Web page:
var foo = 'duh',
fee = 'der',
fuu = 'dur';
Using tabs to align things in a programming language is almost always waste of time; it makes editing the code painful. There are rare exceptions, e.g. when there are symmetries in arithmetic expressions - think about matrix multiplication expanded out - but usually a waste of time.Indentation is all about making the syntactic structure code clear; nested productions are, as a rule, indented. Too large an indent, and deeply nested code starts to wrap or scroll, and look disjointed; too small an indent, and the structure is hidden. Max indent is thus limited by how nested the code is, which depends on the language and the complexity of the codebase. In practice, for most languages, any number between 2 and 8 is OK. Programmers like powers of two, so a good compromise is 4.Whether you indent with tabs or spaces is immaterial. Indenting with tabs makes it marginally easier for others to customize their editor to match their preferences, but they can always pipe through `unexpand -i -t 4 | expand -i -t 8` to convert from indent 4 to indent 8.Whatever you do, though, don't put tabs in the middle of lines to make things line up. Use spaces for that. And don't use that evil emacs tab autofill feature (e.g. with an indent of 4, it alternates between 4 spaces and tabs for 8 to "optimize" character usage). It's nasty.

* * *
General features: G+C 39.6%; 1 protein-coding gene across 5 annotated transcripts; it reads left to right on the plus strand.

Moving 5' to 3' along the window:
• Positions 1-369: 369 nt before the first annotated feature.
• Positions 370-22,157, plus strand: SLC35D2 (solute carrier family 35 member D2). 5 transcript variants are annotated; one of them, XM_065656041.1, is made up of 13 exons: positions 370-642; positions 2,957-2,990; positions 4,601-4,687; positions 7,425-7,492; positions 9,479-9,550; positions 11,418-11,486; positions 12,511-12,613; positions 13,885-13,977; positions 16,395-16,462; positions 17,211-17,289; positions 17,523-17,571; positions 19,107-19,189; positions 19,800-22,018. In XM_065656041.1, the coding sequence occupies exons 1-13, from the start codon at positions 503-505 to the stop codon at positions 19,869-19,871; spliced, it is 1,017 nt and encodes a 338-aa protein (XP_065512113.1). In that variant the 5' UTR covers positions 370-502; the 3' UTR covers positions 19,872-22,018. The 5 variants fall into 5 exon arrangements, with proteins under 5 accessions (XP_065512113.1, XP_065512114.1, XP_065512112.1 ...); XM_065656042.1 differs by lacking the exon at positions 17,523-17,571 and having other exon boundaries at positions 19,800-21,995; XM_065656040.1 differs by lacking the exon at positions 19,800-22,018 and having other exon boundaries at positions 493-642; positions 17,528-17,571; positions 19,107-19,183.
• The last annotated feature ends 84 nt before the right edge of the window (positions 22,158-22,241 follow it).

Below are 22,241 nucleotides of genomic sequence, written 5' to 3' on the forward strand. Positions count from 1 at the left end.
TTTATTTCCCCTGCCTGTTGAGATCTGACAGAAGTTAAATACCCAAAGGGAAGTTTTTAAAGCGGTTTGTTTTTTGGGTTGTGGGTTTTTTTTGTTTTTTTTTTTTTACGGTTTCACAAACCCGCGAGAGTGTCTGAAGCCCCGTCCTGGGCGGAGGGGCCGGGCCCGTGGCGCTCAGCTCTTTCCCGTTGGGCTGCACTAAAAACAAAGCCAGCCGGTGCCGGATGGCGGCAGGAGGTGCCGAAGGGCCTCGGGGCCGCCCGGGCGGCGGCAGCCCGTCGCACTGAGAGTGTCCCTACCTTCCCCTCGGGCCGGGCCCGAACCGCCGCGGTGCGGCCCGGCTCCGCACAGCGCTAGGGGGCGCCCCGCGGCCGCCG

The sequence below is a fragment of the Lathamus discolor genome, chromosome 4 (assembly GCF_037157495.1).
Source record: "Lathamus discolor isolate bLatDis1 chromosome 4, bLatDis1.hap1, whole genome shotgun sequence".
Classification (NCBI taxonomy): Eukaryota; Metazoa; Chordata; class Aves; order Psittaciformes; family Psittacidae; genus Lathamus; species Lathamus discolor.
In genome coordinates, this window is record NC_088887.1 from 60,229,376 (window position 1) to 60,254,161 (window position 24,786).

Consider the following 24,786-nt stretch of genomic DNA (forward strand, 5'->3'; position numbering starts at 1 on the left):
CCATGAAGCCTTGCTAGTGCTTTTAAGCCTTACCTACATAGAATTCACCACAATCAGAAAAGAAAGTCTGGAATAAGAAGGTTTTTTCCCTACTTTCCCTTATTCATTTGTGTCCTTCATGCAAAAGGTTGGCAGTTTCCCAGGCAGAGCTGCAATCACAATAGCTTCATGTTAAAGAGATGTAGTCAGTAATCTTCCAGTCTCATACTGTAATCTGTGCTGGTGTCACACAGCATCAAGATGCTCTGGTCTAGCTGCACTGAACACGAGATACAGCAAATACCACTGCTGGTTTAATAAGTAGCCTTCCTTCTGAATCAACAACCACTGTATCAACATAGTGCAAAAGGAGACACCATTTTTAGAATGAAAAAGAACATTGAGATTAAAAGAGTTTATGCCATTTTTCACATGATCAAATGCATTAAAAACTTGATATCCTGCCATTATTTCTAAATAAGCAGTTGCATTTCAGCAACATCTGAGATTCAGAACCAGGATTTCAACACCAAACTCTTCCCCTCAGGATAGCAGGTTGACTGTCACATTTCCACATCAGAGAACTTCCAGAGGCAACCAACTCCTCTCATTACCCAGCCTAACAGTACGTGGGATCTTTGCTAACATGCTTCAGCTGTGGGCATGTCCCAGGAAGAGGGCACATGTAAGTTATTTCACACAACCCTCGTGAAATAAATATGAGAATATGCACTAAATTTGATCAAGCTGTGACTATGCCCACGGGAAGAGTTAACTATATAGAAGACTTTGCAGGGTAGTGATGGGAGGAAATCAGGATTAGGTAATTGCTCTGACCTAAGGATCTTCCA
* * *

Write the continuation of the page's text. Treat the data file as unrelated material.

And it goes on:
Good points all, thanks very much for a little more insight than hacks such as myself can give.